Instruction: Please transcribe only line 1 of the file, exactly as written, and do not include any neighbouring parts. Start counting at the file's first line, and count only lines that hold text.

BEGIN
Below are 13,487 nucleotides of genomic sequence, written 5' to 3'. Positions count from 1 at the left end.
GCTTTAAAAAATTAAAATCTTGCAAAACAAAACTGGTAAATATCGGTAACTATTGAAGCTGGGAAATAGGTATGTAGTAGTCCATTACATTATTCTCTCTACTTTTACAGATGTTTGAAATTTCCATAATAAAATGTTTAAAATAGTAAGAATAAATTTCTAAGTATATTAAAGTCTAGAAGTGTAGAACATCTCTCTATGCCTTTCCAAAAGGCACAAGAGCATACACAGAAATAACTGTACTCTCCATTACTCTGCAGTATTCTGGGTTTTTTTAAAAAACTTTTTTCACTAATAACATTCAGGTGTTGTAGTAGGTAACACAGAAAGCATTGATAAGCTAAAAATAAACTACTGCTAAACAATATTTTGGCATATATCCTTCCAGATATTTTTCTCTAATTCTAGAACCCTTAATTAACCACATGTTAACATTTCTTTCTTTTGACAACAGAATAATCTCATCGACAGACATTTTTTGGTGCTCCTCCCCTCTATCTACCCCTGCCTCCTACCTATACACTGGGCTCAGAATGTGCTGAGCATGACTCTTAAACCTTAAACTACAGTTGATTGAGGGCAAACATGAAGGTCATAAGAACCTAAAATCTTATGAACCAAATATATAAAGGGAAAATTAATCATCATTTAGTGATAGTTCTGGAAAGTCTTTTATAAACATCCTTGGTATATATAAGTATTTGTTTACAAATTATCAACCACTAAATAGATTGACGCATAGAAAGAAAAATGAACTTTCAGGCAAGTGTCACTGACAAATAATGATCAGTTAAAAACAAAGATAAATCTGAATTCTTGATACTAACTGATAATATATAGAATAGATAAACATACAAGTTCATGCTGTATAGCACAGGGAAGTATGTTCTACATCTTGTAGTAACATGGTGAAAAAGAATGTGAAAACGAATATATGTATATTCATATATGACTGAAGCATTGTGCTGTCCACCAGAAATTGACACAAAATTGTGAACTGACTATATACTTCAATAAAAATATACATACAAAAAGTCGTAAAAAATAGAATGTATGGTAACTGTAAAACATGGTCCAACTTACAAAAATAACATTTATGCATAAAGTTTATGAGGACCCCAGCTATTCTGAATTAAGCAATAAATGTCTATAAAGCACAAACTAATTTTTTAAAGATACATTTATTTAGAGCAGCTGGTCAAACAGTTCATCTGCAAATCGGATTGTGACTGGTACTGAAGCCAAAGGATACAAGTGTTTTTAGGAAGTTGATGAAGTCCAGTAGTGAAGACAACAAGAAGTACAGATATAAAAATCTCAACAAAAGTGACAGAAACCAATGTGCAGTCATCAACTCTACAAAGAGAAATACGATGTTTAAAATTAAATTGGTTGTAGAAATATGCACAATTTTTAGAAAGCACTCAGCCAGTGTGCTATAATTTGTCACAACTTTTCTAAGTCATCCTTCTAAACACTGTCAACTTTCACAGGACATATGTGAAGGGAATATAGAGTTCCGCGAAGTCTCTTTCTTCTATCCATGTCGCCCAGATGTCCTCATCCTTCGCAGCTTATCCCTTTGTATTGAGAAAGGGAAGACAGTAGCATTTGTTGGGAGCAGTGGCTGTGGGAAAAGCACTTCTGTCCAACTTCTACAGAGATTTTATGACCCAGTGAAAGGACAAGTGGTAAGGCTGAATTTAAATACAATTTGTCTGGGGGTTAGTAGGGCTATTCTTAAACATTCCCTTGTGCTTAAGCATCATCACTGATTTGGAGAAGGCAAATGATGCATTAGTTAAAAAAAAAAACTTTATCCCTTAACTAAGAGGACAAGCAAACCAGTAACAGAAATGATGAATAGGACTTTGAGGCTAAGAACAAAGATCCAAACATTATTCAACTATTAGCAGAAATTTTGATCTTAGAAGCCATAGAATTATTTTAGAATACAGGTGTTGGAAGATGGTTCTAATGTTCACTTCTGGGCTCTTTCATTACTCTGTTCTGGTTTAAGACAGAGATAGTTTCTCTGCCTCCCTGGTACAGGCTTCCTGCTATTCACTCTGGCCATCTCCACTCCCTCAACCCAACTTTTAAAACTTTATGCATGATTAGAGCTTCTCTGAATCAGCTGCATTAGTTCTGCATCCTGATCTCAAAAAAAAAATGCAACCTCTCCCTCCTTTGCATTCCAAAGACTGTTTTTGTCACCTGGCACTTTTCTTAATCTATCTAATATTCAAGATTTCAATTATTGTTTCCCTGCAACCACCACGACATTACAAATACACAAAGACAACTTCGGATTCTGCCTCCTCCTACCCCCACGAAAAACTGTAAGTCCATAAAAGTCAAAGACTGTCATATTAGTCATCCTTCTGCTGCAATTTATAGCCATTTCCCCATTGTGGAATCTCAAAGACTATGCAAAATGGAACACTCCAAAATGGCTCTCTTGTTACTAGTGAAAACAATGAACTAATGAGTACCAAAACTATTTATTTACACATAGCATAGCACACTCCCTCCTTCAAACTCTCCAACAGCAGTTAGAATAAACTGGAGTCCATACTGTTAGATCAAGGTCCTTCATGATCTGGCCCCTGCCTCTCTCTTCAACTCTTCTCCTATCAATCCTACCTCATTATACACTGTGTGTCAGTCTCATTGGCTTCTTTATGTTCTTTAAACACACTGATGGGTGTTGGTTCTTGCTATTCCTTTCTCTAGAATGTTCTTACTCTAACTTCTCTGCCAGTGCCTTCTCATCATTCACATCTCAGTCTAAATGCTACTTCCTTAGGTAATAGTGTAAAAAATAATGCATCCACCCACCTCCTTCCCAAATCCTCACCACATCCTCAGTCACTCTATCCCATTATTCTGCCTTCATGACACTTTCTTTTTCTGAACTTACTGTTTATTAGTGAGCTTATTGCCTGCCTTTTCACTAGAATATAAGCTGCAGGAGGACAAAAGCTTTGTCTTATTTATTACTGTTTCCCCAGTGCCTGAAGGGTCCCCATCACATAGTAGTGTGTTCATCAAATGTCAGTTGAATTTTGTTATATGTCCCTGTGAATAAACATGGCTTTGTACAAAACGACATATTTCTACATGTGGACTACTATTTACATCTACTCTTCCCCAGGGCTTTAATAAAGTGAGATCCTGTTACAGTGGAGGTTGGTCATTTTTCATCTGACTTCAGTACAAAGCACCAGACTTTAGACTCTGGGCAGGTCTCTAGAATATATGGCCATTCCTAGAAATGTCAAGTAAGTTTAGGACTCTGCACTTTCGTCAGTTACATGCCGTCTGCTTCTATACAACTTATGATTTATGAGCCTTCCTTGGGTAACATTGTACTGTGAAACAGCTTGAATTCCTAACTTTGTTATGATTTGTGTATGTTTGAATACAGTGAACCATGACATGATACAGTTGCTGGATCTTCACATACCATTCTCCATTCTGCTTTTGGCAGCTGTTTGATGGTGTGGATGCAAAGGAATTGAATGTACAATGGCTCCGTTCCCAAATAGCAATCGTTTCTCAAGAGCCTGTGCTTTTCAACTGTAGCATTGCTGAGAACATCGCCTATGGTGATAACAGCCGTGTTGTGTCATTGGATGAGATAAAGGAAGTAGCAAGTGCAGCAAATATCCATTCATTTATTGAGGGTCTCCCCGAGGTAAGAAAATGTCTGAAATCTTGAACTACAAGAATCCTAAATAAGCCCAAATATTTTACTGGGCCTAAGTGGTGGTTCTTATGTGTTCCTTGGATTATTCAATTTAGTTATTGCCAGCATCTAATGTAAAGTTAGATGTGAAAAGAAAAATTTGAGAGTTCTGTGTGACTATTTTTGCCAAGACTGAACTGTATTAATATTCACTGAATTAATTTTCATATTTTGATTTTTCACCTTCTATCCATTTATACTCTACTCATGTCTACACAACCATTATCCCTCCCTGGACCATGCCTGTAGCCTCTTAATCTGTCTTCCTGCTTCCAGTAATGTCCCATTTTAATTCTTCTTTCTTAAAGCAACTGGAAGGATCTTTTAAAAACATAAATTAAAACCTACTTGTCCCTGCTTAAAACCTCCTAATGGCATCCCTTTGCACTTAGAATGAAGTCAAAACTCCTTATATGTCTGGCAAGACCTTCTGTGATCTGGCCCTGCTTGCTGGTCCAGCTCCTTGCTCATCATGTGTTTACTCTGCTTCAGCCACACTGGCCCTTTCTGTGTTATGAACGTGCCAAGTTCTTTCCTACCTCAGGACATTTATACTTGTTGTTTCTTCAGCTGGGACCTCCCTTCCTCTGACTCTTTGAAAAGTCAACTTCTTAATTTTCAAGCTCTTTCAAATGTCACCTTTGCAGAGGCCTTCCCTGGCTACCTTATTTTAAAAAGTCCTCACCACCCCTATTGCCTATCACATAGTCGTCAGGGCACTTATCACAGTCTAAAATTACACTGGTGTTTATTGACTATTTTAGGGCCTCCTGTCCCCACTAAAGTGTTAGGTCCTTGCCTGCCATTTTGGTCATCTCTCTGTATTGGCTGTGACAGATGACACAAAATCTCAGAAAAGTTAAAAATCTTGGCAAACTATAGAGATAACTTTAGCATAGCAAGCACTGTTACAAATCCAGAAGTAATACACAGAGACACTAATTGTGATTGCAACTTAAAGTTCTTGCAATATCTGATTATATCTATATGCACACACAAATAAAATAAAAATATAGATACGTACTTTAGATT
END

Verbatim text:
Below are 13,487 nucleotides of genomic sequence, written 5' to 3'. Positions count from 1 at the left end.